Greetings from the northernmost community in the world, along with the northernmost gym, hot tub, post office, bar, and the list goes on. With all the science updates, I’m sure you’re wondering what it’s like to live in this village of 150 people, secluded from all forms of civilization, and surrounded by scientists and researchers from over a dozen different countries. Well, it’s amazing and many of us would prefer to extend our stay a little bit longer.
Ny-Ålesund is primarily a research town owned and operated by a government public corporation called Kings Bay AS. They employ a permanent staff of 30 – 35 people who live here year-round, running the various research stations and making it possible for us to conduct our research in quite comfortable living conditions. Although experiments run year-round, the majority of scientists arrive in the summer months and increase the population to about 150 people. This creates a unique atmosphere where dozens of disciplines are combined with just as many nationalities, and individual projects often become international collaborations.
This cross-cultural atmosphere also extends to the social life of the town and its inhabitants. I’ve learned more random phrases in more languages than I will ever be able to use or remember. Strangers instantly become friends and opportunities arise simply from overhearing random conversations at a meal or on the street. Yesterday, I took the huskies for a walk (more like they walked me), while Don Herith and Mark Sumich challenged the Chinese to a game of badminton and ping pong (not surprisingly, they lost to a little Chinese girl). And something as simple as a housewarming party turns into a “rager” when the whole town shows up, which isn’t that impressive considering the size of the population. National holidays become town holidays, as was the case with Bastille Day, which we celebrated last week in the workshop of the French research station. Besides the fact that there weren’t any French, I could sense something was wrong. While indoors, I still had shoes on my feet! The tradition of taking off your shoes inside any building dates back to the coal-mining days when, in order to prevent tracking in any dust from the mines, everyone took their shoes off before going indoors.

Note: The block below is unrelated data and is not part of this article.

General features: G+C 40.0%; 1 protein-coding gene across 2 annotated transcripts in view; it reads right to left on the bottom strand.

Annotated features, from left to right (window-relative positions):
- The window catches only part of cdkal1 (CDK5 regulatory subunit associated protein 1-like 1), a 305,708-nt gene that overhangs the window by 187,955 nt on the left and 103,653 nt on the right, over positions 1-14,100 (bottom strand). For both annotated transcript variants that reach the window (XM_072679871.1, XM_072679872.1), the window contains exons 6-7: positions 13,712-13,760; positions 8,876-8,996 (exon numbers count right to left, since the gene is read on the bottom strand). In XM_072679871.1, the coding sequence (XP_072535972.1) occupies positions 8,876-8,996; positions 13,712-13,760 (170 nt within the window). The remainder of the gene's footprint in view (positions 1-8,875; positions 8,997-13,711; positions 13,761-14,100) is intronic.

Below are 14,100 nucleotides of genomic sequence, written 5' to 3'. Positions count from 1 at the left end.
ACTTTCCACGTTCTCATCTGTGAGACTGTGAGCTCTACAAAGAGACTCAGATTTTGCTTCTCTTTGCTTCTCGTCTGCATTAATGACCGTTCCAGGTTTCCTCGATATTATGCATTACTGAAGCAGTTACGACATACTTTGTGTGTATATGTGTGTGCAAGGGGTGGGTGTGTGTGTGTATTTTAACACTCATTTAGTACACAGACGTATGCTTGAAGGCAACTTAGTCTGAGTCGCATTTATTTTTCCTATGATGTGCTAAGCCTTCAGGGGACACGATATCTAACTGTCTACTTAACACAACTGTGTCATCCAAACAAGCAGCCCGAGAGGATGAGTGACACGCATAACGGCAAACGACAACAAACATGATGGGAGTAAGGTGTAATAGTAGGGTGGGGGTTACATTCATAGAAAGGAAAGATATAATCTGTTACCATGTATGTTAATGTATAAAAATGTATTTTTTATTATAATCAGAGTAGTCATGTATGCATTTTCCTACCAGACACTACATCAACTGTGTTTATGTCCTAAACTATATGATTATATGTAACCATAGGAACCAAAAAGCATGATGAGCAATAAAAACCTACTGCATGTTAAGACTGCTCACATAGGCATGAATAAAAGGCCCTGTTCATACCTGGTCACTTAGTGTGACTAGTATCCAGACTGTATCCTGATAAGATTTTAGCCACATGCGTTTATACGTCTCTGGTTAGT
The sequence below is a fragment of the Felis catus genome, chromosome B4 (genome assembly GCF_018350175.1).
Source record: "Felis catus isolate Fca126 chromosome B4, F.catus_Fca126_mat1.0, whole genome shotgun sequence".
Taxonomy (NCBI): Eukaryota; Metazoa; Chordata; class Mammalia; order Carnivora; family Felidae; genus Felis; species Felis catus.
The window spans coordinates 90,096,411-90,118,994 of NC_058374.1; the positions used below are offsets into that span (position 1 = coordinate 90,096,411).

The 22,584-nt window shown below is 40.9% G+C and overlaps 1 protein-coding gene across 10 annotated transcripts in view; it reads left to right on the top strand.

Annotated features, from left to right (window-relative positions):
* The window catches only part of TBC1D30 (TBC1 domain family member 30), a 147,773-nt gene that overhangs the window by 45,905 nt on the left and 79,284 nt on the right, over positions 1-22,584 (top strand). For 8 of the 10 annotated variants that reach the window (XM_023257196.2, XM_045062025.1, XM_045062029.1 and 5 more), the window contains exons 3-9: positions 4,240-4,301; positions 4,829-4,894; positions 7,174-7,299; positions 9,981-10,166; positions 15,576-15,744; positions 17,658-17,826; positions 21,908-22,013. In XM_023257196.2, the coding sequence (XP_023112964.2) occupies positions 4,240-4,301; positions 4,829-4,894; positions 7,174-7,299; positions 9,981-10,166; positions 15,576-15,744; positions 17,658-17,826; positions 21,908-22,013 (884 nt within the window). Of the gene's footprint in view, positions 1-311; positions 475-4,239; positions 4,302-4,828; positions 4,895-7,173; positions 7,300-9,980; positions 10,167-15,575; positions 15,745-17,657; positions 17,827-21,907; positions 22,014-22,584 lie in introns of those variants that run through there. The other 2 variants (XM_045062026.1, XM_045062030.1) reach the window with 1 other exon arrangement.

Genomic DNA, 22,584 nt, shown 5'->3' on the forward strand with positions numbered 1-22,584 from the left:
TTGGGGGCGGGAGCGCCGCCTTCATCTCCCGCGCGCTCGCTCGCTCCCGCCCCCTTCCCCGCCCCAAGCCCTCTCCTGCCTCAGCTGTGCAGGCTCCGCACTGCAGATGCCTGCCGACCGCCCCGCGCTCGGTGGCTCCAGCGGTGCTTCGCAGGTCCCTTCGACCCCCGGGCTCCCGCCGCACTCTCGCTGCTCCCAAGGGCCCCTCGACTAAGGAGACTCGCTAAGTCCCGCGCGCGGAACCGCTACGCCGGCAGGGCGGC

While at first quite annoying, this practice makes me appreciate the cleanliness and the novelty of going to a bar in my socks. But alas, Bastille Day was different, yet like any other day at the same time. In Ny-Ålesund, an international holiday is just another excuse to get together, play some guitar, and grill in the basking sunlight. In that respect, the midnight sun helps foster such a social atmosphere, but it definitely took some getting used to. Double sets of blinds, sleeping pills, and eye masks were the norm for most of us for the first few days. But now, we’re all sound sleepers, or we’re just so tired from work that it doesn’t matter. Back on the mainland (yes, that’s what the rest of the world is called), I never carried a watch because I could generally tell what time of day it was just by the position of the sun. No such luck here. Time, like age, is just a number.
Although the likelihood of seeing a bear, let alone being attacked by one, is very slim, no one takes any risks. All doors within Ny-Ålesund are unlocked to allow people to escape to safety if one does come into town, and rifles are a common sight. If you try to leave Ny-Ålesund, the town watchman will drive by in his truck and politely ask you to come back and get a gun. As you can tell, this town is very unique and special to all who visit and live for any length of time. I hope I was able to give you a small glimpse into our world.
– Posted by Kasia Wegrzyn, CASIE Scientist